Full Moon Omens

All week – perhaps a little longer – my news feed at Facebook and commentary at a few other places have been filled with folks’ anxieties about the confluence today of a full moon and Friday the 13th.

It’s an accepted part of modern folklore – and perhaps there are some studies out there validating that folklore, but I’m not going to go hunting for them this morning – that things get weird out there on the nights of full moons. Some folks swear that even if they didn’t know there was a full moon by the calendar, they’d recognize its existence by either the behavior of others or the workings of their own bodies.

I won’t gainsay those folks, as I don’t know. In my working life – as a reporter/editor and as an educator – I came across plenty of weirdness, but I never cross-checked its timing against the phases of the moon. I guess I just assumed that there was weirdness in the world.

And Friday the 13th has never meant much to me. Its notoriety as a day of bad luck is simply folklore. Here’s the history of it as presented by Wikipedia:

The irrational fear of the number 13 has been given a scientific name: “triskaidekaphobia”; and on [sic] analogy to this the fear of Friday the 13th is called paraskevidekatriaphobia, from the Greek words Paraskeví (Παρασκευή, meaning “Friday”), and dekatreís (δεκατρείς, meaning “thirteen”).

The superstition surrounding this day may have arisen in the Middle Ages, “originating from the story of Jesus’ last supper and crucifixion” in which there were 13 individuals present in the Upper Room on the 13th of Nisan Maundy Thursday, the night before his death on Good Friday.While there is evidence of both Friday and the number 13 being considered unlucky, there is no record of the two items being referred to as especially unlucky in conjunction before the 19th century.

An early documented reference in English occurs in Henry Sutherland Edwards’ 1869 biography of Gioachino Rossini, who died on a Friday 13th:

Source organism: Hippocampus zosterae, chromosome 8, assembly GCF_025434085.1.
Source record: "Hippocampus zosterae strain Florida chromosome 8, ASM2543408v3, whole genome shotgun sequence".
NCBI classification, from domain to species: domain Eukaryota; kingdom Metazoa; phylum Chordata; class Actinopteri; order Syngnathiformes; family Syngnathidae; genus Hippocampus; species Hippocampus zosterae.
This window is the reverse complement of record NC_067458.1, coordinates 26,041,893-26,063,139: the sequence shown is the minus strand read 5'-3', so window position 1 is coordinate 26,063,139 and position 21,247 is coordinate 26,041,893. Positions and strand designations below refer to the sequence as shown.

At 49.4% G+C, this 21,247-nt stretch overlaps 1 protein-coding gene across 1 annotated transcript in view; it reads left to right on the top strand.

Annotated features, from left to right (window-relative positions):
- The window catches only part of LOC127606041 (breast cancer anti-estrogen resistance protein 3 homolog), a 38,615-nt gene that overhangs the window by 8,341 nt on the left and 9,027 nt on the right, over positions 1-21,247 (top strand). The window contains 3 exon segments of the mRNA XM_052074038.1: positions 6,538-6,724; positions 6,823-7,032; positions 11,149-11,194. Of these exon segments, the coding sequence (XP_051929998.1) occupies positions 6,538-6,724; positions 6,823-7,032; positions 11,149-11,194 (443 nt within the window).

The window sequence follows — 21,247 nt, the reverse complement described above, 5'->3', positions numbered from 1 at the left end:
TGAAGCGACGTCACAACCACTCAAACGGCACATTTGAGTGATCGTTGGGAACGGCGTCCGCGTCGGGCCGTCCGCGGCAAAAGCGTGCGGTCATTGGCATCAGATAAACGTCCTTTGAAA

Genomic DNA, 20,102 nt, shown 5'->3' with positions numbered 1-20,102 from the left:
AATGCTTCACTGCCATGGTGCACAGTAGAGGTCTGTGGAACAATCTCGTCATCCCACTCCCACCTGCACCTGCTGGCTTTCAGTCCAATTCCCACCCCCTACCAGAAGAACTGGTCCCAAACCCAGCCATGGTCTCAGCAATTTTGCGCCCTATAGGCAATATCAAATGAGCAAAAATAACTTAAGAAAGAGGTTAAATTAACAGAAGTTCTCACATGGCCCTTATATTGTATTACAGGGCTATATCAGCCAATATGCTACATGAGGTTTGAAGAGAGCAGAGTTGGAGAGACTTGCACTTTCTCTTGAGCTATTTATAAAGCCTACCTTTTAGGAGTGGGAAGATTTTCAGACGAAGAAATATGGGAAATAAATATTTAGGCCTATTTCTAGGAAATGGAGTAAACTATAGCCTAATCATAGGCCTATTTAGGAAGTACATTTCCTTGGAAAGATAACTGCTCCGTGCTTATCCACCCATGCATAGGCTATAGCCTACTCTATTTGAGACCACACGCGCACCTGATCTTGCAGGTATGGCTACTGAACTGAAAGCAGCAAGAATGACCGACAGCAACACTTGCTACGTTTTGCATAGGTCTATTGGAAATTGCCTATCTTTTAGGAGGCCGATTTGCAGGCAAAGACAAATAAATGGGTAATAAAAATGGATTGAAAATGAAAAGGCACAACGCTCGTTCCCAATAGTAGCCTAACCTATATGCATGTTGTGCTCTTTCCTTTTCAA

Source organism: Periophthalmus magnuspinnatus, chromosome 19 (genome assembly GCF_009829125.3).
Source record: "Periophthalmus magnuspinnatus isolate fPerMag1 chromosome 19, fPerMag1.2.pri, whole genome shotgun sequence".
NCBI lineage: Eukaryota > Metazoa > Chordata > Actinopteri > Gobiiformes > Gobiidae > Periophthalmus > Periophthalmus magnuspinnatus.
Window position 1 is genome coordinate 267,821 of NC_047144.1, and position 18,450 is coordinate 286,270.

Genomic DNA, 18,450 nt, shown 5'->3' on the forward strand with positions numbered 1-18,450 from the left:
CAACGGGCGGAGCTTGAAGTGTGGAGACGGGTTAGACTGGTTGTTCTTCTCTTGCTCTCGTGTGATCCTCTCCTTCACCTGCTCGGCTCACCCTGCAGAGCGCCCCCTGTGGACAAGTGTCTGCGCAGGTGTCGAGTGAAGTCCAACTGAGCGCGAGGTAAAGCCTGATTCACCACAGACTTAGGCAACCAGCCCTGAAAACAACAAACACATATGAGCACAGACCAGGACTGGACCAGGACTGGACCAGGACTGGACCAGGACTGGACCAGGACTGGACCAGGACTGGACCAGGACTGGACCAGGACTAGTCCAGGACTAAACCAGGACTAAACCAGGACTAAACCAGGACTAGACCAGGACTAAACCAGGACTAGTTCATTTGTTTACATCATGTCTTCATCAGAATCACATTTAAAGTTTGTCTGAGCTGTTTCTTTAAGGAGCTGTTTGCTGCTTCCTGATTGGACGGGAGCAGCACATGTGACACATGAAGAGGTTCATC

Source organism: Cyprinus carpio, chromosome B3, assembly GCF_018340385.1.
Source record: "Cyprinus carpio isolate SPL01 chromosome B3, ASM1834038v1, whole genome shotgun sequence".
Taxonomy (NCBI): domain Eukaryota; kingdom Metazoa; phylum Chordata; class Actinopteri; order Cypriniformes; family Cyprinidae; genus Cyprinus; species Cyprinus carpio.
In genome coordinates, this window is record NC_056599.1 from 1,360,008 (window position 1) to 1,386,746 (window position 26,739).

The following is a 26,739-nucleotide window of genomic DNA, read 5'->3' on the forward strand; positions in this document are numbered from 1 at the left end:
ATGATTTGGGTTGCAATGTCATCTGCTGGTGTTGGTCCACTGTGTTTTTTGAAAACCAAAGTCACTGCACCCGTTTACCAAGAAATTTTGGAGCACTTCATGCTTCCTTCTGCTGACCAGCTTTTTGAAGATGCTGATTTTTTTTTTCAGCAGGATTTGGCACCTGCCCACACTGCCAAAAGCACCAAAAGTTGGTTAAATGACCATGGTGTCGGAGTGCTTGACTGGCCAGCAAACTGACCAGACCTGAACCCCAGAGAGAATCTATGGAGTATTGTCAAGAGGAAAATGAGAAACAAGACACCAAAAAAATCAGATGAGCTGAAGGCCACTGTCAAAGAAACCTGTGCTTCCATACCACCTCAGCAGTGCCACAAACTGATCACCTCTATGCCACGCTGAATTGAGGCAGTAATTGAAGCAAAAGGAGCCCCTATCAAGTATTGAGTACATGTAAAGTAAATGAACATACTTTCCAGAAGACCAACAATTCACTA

“He [Rossini] was surrounded to the last by admiring friends; and if it be true that, like so many Italians, he regarded Fridays as an unlucky day and thirteen as an unlucky number, it is remarkable that on Friday 13th of November he passed away.”

It is possible that the publication in 1907 of Thomas W. Lawson’s popular novel Friday, the Thirteenth, contributed to disseminating the superstition. In the novel, an unscrupulous broker takes advantage of the superstition to create a Wall Street panic on a Friday the 13th. A suggested origin of the superstition – Friday, 13 October 1307, the date Philip IV of France arrested hundreds of the Knights Templar – may not have been formulated until the 20th century. It is mentioned in the 1955 Maurice Druon historical novel The Iron King (Le Roi de fer), John J. Robinson’s 1989 work Born in Blood: The Lost Secrets of Freemasonry, Dan Brown’s 2003 novel The Da Vinci Code and Steve Berry’s The Templar Legacy (2006).

Interesting stuff, I guess. We need some music to match it, but as I wander through the digital stacks, I come up empty on both sides. A number of tracks have the word “moon” in their titles, but none of them seem to hit the mark today. And a fair number of tracks have the word “Friday” in their titles, but none hit the date or the mood.

So let’s go with the word “superstition.” Here’s Jeff Beck, Tim Bogert and Carmine Appice, recording as Beck, Bogert & Appice, taking on Stevie Wonder’s tune for their self-titled 1973 album.

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